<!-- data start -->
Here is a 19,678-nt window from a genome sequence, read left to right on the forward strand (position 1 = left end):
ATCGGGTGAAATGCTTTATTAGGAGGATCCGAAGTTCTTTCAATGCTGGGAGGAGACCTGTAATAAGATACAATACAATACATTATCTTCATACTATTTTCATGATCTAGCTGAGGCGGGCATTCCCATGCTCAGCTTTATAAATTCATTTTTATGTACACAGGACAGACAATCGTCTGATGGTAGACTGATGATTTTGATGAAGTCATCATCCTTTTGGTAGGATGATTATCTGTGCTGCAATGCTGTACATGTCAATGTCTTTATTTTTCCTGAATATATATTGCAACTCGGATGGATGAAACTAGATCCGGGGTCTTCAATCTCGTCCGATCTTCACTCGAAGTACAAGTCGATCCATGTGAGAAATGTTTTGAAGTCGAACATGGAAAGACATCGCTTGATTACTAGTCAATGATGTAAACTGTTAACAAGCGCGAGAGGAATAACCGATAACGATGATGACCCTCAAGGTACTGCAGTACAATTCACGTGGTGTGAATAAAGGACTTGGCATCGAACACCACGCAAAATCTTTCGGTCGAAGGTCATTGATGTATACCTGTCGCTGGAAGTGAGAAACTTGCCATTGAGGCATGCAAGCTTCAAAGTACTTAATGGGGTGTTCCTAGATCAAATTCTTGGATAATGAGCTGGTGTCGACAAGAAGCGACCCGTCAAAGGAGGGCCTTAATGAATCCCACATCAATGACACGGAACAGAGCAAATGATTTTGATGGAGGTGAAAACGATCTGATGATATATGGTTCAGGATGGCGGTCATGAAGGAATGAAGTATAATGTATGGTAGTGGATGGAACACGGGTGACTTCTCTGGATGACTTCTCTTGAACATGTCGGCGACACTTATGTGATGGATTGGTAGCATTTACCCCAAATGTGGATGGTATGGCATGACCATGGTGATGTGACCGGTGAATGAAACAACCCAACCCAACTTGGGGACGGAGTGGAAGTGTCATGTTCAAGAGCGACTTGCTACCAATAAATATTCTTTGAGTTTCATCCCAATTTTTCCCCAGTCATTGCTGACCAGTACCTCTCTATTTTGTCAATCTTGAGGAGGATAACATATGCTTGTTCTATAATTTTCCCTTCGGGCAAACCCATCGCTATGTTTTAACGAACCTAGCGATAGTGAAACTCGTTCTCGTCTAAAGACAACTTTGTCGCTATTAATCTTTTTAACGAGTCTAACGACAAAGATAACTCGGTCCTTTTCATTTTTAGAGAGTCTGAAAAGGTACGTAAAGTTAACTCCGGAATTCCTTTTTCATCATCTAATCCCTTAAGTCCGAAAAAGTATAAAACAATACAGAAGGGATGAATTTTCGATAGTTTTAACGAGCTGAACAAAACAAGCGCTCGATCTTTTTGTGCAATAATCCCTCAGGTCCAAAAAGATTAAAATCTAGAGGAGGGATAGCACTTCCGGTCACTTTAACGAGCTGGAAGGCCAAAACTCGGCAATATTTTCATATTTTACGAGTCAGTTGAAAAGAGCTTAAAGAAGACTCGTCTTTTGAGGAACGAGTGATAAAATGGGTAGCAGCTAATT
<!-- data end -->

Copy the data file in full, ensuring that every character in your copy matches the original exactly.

Here is a 19,678-nt window from a genome sequence, read left to right on the forward strand (position 1 = left end):
ATCGGGTGAAATGCTTTATTAGGAGGATCCGAAGTTCTTTCAATGCTGGGAGGAGACCTGTAATAAGATACAATACAATACATTATCTTCATACTATTTTCATGATCTAGCTGAGGCGGGCATTCCCATGCTCAGCTTTATAAATTCATTTTTATGTACACAGGACAGACAATCGTCTGATGGTAGACTGATGATTTTGATGAAGTCATCATCCTTTTGGTAGGATGATTATCTGTGCTGCAATGCTGTACATGTCAATGTCTTTATTTTTCCTGAATATATATTGCAACTCGGATGGATGAAACTAGATCCGGGGTCTTCAATCTCGTCCGATCTTCACTCGAAGTACAAGTCGATCCATGTGAGAAATGTTTTGAAGTCGAACATGGAAAGACATCGCTTGATTACTAGTCAATGATGTAAACTGTTAACAAGCGCGAGAGGAATAACCGATAACGATGATGACCCTCAAGGTACTGCAGTACAATTCACGTGGTGTGAATAAAGGACTTGGCATCGAACACCACGCAAAATCTTTCGGTCGAAGGTCATTGATGTATACCTGTCGCTGGAAGTGAGAAACTTGCCATTGAGGCATGCAAGCTTCAAAGTACTTAATGGGGTGTTCCTAGATCAAATTCTTGGATAATGAGCTGGTGTCGACAAGAAGCGACCCGTCAAAGGAGGGCCTTAATGAATCCCACATCAATGACACGGAACAGAGCAAATGATTTTGATGGAGGTGAAAACGATCTGATGATATATGGTTCAGGATGGCGGTCATGAAGGAATGAAGTATAATGTATGGTAGTGGATGGAACACGGGTGACTTCTCTGGATGACTTCTCTTGAACATGTCGGCGACACTTATGTGATGGATTGGTAGCATTTACCCCAAATGTGGATGGTATGGCATGACCATGGTGATGTGACCGGTGAATGAAACAACCCAACCCAACTTGGGGACGGAGTGGAAGTGTCATGTTCAAGAGCGACTTGCTACCAATAAATATTCTTTGAGTTTCATCCCAATTTTTCCCCAGTCATTGCTGACCAGTACCTCTCTATTTTGTCAATCTTGAGGAGGATAACATATGCTTGTTCTATAATTTTCCCTTCGGGCAAACCCATCGCTATGTTTTAACGAACCTAGCGATAGTGAAACTCGTTCTCGTCTAAAGACAACTTTGTCGCTATTAATCTTTTTAACGAGTCTAACGACAAAGATAACTCGGTCCTTTTCATTTTTAGAGAGTCTGAAAAGGTACGTAAAGTTAACTCCGGAATTCCTTTTTCATCATCTAATCCCTTAAGTCCGAAAAAGTATAAAACAATACAGAAGGGATGAATTTTCGATAGTTTTAACGAGCTGAACAAAACAAGCGCTCGATCTTTTTGTGCAATAATCCCTCAGGTCCAAAAAGATTAAAATCTAGAGGAGGGATAGCACTTCCGGTCACTTTAACGAGCTGGAAGGCCAAAACTCGGCAATATTTTCATATTTTACGAGTCAGTTGAAAAGAGCTTAAAGAAGACTCGTCTTTTGAGGAACGAGTGATAAAATGGGTAGCAGCTAATT